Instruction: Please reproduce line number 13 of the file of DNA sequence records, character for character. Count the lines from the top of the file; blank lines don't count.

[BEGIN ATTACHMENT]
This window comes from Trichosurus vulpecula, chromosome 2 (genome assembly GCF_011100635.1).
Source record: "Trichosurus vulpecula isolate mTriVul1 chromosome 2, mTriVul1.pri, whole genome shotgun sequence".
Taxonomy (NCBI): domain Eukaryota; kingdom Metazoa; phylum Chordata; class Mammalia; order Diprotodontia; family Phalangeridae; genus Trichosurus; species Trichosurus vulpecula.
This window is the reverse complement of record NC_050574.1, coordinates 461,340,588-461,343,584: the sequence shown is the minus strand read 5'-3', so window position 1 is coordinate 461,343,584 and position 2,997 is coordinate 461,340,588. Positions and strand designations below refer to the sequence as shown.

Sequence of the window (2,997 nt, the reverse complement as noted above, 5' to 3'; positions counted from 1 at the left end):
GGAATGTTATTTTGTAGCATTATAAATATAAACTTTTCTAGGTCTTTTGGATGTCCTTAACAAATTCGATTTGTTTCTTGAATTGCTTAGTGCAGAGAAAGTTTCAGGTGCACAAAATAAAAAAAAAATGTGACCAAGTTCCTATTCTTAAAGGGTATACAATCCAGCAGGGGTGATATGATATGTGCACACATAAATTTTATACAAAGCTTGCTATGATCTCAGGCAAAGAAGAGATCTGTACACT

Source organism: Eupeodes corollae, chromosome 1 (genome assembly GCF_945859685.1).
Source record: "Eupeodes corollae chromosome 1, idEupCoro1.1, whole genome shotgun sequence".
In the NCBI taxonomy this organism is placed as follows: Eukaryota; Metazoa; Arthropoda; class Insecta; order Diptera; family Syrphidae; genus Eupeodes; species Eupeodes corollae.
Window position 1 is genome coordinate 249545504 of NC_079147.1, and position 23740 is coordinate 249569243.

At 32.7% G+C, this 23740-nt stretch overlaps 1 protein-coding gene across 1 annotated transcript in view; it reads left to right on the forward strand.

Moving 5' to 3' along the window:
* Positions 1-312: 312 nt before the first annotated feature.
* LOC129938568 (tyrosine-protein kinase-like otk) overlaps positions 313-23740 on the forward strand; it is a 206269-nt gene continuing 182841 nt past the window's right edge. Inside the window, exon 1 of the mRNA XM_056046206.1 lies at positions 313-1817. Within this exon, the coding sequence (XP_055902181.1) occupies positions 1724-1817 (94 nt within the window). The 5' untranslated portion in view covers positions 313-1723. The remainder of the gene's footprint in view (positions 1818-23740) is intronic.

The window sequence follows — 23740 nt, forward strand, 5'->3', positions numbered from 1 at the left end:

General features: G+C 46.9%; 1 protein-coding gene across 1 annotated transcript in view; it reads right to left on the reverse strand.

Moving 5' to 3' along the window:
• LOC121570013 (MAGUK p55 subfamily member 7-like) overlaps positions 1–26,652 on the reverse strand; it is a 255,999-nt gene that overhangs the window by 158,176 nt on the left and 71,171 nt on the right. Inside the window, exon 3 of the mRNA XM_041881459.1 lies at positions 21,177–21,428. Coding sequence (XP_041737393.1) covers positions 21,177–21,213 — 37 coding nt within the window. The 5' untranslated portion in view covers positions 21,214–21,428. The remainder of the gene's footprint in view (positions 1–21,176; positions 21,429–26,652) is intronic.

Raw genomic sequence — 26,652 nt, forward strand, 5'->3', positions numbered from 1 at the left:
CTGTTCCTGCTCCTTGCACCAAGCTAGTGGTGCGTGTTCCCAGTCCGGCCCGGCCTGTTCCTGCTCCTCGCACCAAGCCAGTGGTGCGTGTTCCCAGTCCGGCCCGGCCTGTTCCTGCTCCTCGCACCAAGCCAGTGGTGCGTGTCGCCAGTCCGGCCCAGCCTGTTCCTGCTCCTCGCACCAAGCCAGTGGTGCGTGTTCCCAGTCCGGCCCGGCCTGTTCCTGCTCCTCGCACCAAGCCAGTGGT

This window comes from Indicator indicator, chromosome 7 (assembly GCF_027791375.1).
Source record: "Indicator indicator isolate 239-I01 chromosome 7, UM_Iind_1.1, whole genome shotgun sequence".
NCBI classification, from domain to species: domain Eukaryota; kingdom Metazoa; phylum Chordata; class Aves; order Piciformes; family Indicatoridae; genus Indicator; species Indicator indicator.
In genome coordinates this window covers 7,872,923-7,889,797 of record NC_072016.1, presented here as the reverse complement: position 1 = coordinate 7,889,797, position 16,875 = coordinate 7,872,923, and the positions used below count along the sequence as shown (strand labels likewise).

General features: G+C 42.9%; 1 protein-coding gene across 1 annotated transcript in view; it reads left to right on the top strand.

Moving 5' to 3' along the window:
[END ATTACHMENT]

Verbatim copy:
* Positions 1-312: 312 nt before the first annotated feature.